Exercise Library
Snatch Pull

The snatch pull is the most common snatch-related strength exercise and the basis for numerous variations.
Set the snatch starting position tightly—heels approximately hip-width with toes turned out, bar over the balls of the foot, knees over the bar and pushed out inside the arms, snatch-width grip, arms relaxed and stretched long, shoulder joint above the bar, trunk braced forcefully with the back extended, and the head and eyes forward.
Push with the legs through the whole foot against the floor similarly to a squat. Maintain even balance over the whole foot and actively keep the bar as close to the legs as possible, and maintain approximately the same back angle until the bar is past the knees. Once at lower to mid-thigh, open the hips explosively while driving vertically with the legs even harder to accelerate maximally.
Extend the entire body approximately vertically—don’t try to mimic the hyperextension of the hips we would have in an actual snatch. Here we want to focus on vertical power and balance.
As the legs and hips finish extending, shrug up and back and bend the elbows slightly to actively keep the bar against the body through the extended position—at no point should it move away.
The heels will rise naturally with the effort to push against the ground forcefully. Keep the entire body tight and continue pushing against the ground until the bar stops moving up, then drop back to flat feet as the bar falls.
Return the bar to the floor under minimal control to maintain your grip and basic position for the next rep.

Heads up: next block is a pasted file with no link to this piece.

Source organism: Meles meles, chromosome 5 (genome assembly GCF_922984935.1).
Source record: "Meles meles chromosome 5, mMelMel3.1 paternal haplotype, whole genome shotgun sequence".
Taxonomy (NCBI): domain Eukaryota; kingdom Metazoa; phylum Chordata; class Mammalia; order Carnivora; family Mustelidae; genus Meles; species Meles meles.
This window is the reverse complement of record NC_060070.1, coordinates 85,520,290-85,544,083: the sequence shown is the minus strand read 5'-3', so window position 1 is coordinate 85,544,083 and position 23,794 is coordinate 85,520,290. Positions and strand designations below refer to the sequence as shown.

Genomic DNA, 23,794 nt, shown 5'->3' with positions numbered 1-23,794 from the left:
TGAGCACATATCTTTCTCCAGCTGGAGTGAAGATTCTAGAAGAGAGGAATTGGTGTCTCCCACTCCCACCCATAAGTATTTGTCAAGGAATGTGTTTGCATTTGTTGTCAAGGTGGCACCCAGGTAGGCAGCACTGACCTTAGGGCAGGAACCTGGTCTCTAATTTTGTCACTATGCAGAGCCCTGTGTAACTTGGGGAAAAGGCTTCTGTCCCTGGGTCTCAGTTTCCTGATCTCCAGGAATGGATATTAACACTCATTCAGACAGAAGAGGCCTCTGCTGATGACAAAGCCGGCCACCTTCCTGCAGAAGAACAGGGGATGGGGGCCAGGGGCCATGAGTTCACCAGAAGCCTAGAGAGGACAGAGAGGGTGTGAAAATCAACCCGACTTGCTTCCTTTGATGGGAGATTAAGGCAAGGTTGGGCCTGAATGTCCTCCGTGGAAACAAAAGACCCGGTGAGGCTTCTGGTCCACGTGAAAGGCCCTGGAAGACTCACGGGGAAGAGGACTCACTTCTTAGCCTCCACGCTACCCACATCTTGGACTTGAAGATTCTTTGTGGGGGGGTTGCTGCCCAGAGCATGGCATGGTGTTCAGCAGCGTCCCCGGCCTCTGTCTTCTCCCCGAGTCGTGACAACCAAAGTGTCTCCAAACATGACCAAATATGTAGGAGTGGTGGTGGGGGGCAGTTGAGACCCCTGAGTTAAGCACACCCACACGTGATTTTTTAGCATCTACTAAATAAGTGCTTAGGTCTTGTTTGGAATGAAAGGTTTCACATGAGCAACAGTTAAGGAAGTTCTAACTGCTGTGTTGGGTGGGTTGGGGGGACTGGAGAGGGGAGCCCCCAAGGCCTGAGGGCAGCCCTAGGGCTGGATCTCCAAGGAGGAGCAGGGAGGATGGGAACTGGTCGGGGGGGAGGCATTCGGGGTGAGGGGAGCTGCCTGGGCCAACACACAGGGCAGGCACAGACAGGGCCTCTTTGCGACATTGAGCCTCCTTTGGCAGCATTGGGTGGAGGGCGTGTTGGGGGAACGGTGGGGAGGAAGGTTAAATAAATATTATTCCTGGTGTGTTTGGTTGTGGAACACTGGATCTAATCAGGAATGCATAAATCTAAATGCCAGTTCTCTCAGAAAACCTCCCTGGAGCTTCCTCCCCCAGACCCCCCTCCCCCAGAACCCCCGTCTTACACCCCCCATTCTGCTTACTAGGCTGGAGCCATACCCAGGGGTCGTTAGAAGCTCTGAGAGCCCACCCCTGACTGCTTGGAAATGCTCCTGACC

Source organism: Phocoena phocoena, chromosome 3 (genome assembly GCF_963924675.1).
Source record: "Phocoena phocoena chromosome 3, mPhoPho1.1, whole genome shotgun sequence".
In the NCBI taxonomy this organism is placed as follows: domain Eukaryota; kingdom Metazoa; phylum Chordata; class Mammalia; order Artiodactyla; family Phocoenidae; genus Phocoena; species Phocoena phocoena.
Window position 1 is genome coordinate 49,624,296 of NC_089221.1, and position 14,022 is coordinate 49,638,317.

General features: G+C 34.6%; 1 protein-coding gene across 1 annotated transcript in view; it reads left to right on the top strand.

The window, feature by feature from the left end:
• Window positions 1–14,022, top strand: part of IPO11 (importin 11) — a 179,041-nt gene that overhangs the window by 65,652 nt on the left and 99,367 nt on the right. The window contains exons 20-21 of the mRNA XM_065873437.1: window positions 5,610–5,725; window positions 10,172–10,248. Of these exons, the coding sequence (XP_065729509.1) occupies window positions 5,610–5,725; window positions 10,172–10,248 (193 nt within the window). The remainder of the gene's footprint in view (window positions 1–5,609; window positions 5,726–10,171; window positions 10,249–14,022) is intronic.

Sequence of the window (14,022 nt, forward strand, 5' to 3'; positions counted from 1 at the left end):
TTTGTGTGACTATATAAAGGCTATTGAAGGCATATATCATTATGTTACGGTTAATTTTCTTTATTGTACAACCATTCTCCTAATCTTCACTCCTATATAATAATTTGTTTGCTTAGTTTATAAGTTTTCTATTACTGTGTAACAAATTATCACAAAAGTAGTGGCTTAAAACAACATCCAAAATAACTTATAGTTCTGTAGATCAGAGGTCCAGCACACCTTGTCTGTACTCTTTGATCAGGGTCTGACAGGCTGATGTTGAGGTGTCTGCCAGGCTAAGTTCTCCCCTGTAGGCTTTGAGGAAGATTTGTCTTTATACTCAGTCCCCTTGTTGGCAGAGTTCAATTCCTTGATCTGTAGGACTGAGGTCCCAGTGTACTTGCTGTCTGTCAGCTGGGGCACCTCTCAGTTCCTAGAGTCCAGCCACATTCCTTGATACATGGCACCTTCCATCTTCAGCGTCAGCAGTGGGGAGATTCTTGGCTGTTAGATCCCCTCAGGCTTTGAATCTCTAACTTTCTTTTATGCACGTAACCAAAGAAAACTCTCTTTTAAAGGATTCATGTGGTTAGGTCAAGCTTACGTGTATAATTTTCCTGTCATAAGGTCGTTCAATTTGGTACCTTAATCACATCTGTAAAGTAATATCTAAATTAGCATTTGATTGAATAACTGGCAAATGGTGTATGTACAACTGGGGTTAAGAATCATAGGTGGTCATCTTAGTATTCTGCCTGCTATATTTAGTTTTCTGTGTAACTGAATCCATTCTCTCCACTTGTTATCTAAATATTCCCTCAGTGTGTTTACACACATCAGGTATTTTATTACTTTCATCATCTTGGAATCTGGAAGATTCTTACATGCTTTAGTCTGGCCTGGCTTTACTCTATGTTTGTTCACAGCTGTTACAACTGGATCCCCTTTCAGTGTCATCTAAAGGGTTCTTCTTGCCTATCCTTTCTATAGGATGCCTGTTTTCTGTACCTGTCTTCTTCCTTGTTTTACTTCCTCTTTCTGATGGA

The snatch pull is a basic but important exercise for training the extension of the snatch in terms of strength, speed, power, posture and balance. Lifters will be able to manage heavier weights than in the snatch, which allows the development of strength to push weights in the snatch. The snatch pull can also be used as a remedial exercise to practice balance and position in the pull, or as part of a learning progression for the snatch.
Generally the snatch pull should be done for 2-5 reps per set anywhere from 80%-110% of the lifter’s best snatch depending on the lifter and how much emphasis needs to be placed on speed versus strength. Newer lifters whose snatches are significantly limited by technique will likely need to pull much heavier percentages to adequately train strength in the pull.
In any case, the weight should not exceed what the lifter can do with proper positioning and technique and speed in the final extension. If heavier weights are desired, typically deadlift or partial pull variations are preferable.
As a strength exercise, it should be placed toward the end of a workout, but because it also involves some speed and technique, it’s generally best placed before more basic strength work like squats.
The snatch pull can be performed on a riser, from blocks, with flat feet at the top, with slow eccentrics (3-6 seconds typically), with one or more pauses on the way up, from various hang or block heights, with slow concentrics in the lower range to emphasize control over posture and balance, with a static or dynamic start, with or without straps, and many other possibilities.

Please log in to post a comment

Roozbeh Rezaie
November 13 2020
I've been a little confused regarding second pull timing.
its mentioned in the book that an individual should wait until the bar reach mid to upper thigh,then start the scoop.
But i had watched a few tutorial clip made by chinese weightlifting community where the athletes start the scoop right after the bar pass the kness.
Is this a technique diversity?
See this article. Mid-thigh is a general landmark, but even if aiming to stay over to that point, the knees will nearly always begin moving forward a little earlier, and when exactly it begins will depend primarily on proportions and strength, i.e. short-legged lifters (e.g. most Chinese lifters) will tend to scoop earlier to rely naturally more on leg drive than hip extension.

Greg Everett